How wonderful is God among his saints: come, let us adore him.
Year: A(II). Psalm week: 2. Liturgical Colour: White.
St André Bessette (1845 - 1937)
He was born in Québec and joined the Congregation of Holy Cross in 1872: the parish priest sent this functionally illiterate, frail young man to the Congregation with the words “I am sending you a saint”.
He had great confidence in Saint Joseph and recommended prayer to him to all who were sick. So many were cured that Brother André himself was acclaimed as a miracle-worker, and when he died on 6 January 1937, a million people filed past his coffin. He was canonized by Pope Benedict XVI on 17 October 2010. See the article in Wikipedia
Today's Gospel: "With all your mind"
Sometimes there is a message for us in some words of the Gospel that even the evangelists don’t notice. There is an example here, hidden in words so uninteresting that we can’t even be sure who said them. Matthew and Mark say Jesus, while Luke says the scribe.
Jesus (or the scribe) appears to be quoting from the Old Testament, but one phrase does not exist in any text of the Commandments: that we should love the Lord our God with all our mind.
It is easy not to notice this phrase, and indeed Matthew, Mark and Luke don’t notice it. We know this because normally when Jesus departs from the Old Testament it is noticed, and remarked upon, and made the subject of a whole “But I say to you…” discourse.
There are two aspects to this. One is what it says about the past, the other is what it says to us. The past is straightforward. The Jews have never been “people of the Book” in the sense of believing in the Bible and nothing but the Bible. They have, it is true, had a peculiar reverence for every sacred word, but they have lived not in unthinking obedience to those words alone but in a dialogue, you might even say in a relationship, with the sacred text. So the fact that “all your mind” appears here, without attracting notice or comment, must mean that it had become a part of the generally accepted interpretation of the words of Scripture. When, centuries after the Pentateuch, the Jews came across the new, Greek ways of thinking – as the Wisdom literature shows that they did – they immediately realised that this new thing called “mind” was included, no doubt about it, in the commandment to love.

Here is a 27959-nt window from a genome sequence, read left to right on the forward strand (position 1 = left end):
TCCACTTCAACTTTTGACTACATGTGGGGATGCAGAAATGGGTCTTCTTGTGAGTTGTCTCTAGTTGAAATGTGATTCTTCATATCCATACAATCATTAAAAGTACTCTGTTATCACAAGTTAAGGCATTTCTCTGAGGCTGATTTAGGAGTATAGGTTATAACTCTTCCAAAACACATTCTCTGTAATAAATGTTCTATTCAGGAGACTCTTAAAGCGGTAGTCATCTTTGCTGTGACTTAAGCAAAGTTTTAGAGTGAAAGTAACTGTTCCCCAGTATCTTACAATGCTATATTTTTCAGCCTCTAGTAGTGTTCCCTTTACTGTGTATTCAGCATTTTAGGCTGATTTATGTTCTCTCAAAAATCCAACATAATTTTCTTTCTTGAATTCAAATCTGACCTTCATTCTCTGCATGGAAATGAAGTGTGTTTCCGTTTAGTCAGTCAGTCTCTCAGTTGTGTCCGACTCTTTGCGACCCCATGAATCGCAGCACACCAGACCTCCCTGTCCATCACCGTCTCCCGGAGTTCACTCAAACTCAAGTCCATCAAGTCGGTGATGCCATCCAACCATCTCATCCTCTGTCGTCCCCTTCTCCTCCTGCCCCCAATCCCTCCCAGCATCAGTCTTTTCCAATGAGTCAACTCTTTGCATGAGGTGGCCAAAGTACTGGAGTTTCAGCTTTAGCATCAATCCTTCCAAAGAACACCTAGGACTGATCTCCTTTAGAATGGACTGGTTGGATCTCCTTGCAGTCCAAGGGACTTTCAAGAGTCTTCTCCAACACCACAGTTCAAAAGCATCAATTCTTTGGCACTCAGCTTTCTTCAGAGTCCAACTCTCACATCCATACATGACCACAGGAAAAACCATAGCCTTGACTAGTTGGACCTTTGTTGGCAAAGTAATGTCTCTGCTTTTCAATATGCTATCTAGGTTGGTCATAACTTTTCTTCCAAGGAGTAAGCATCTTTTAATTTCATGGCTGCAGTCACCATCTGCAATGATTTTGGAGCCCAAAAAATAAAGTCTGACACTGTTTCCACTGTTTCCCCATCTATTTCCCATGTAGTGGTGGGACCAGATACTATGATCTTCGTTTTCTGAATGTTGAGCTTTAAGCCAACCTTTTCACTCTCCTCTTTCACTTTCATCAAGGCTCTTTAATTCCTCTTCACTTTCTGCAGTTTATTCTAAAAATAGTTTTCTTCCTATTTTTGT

What this says to us is more important than just a footnote in the history of ideas. It is the foundation and justification of all science. God does not command the impossible. If he is to be loved with the mind, that can only be because he is lovable with the mind, or, to detheologize the language, because Ultimate Being can be related to rationally. The Gospel phrase tells us that things make sense and that we have the equipment to make sense of them.
What does omnipotence mean? Does it mean that the Omnipotent can do anything at all? If that were true, all science would be at an end. If God willed that when I dropped a glass on the floor it would shatter, then even if God had willed the same whenever anyone in the past had ever dropped a glass, that would still not bind God. God would still be free to decide, if I dropped a glass on the floor now, that this particular glass, alone among all the glasses in history, should bounce and not break.
Which is to say: on this interpretation of divine omnipotence, science is impossible. We cannot predict the result of an experiment, because next time God may decide differently. We cannot even lay down laws of nature based on previous experience, because to call a law a “law” is to claim to be able to bind God, which is blasphemy.
This is not merely an academic quibble. When the 11th-century Muslim philosopher al-Ghazāli propounded this very idea, it captured the mainstream of Islamic thinking and led to the virtual suicide of science in Islam and the abandonment of rational thinking about the physical world, as being unnecessary, or sacrilegious, or both.